How to Tell If You Have a Vintage 1966 Barbie Doll

A Copyright Doesn't Mean Your Doll Is Vintage

A 1966 barbie doll.
Julius Seelbach / Flickr / CC BY 2.0

Doll collectors often field calls from people looking to quickly sell 1966 Barbie dolls. These would-be sellers are often turned away, however, because that copyright on such dolls doesn't mean they were actually manufactured that year. More often than not, the dolls are from the 1980s and 1990s, which means they have little value.

Use these tips to tell if your Barbie is vintage and worth some cash or a contemporary Barbie worth little.

How to Tell If Your Doll Is Vintage

Barbies, especially vintage ones, are often identified by the marks on the doll's behind or torso. The markings often include a date. The date does not mean the doll was manufactured that year. Rather, it's the copyright date of a particular kind of doll body. The most common markings on Barbies include ©1966, "Mattel, Inc." and the name of the country where the doll was made. Some people see this information and think they've scored a vintage Barbie but couldn't be more wrong.

On the other hand, there are a few Barbie dolls marked 1966 that are vintage (and valuable). Most of these were made in Japan in the late 1960s or early 1970 and a few were made in Taiwan or Hong Kong (but be careful and do further research when you see those countries of origin--Barbies were made in Taiwan and Hong Kong through the 1980s). Vintage 1966 Barbies will usually have the information displayed in the left column of the box below, while modern Barbies will have the information displayed in the right.

©1966/
Mattel, Inc.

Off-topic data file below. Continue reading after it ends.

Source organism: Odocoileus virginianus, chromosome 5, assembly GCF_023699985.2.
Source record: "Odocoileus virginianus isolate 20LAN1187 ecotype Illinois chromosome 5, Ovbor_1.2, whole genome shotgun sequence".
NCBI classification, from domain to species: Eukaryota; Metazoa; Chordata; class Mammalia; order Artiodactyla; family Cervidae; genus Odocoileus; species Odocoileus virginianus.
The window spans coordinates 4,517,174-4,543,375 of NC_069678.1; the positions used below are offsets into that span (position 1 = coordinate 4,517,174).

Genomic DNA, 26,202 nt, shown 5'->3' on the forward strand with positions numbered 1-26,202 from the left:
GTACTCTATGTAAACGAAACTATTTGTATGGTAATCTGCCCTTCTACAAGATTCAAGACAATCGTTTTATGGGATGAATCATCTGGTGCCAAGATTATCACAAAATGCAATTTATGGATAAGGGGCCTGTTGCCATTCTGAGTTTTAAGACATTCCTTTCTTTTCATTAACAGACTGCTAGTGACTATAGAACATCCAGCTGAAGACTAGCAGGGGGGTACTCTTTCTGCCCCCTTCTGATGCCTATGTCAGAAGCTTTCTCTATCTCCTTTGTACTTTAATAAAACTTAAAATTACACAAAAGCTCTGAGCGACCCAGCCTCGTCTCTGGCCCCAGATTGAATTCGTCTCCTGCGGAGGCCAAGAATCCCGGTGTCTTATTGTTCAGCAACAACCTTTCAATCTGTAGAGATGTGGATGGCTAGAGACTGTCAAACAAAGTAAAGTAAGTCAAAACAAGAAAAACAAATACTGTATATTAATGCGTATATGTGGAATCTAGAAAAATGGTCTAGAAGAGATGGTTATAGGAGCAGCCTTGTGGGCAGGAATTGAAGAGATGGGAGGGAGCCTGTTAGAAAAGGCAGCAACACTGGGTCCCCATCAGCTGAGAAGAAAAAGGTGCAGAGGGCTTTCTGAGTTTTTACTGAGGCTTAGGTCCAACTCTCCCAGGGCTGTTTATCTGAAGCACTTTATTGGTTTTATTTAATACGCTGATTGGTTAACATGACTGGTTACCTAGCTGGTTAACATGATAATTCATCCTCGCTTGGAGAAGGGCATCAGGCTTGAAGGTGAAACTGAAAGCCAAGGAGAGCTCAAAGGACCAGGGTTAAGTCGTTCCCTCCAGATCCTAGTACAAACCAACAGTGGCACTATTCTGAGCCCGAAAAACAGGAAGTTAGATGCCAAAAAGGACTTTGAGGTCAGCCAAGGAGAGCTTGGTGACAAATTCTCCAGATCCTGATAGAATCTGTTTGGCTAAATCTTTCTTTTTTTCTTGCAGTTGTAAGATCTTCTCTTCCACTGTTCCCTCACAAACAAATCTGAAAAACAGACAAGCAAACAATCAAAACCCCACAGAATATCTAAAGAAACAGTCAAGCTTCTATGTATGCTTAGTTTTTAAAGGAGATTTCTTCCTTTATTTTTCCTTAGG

U.S. Patented
U.S.Pat. Pend.
Made In
Japan

1960s TNT Barbie:  This doll has rooted eyelashes.
Malibu Barbie:  Dark, tanned skin, straight arms
Hair Happenins Barbie: lashes, chin-length hair and wigs

 

©1966/
Mattel, Inc. 
U.S. & Foreign
Patented
Other Pats
Pending
Made in
U.S.A. or Hong Kong

Busy Barbie:  This doll has grippable hands, straight arms
Sweet 16 Barbie: Straight arms, but painted eyelashes

 

Most of the early marks are longer (more lines) than the later Barbie marks. Also, most of the early 1970s Barbies did have straight arms and not arms bent at the elbow. The dolls generally had closed mouths or small smiles (unlike the later, wide grins on Barbie dolls). Plus, the TNT (Twist and Turn) dolls were marked on their behinds and not the small of their backs like many later dolls. 

Finally, remember that most post-1970s dolls have twist waists. You can tell an early TNT doll from these because the TNT vintage dolls have waists that twist on an angle and not straight across like the contemporary Barbie dolls.

Late Model Barbie Dolls

Newer Barbie dolls tend to have the following marked on their torso:

©1966  Mattel, Inc. 
China

Variations of the later 1966 mark are as follows:

©1966 Mattel, Inc. 
China
©1966 Mattel, Inc. 
Malaysia
©1966 Mattel, Inc. 
Philippines
©1966 Mattel, Inc. 
Hong Kong
 

You can also tell if your Barbie is relatively new if she has large plastic earrings, a plastic "ring" made from the little plastic bolt on her finger or very thick blond hair.

Most of the Barbies produced in the 1980s to the 1990s are virtually worthless if found nude.  If found with all their original clothing and accessories, the dolls may have value to a collector, depending on which Barbie model the doll is.

 On the other hand, a very mint, vintage TNT Barbie could bring several hundred dollars.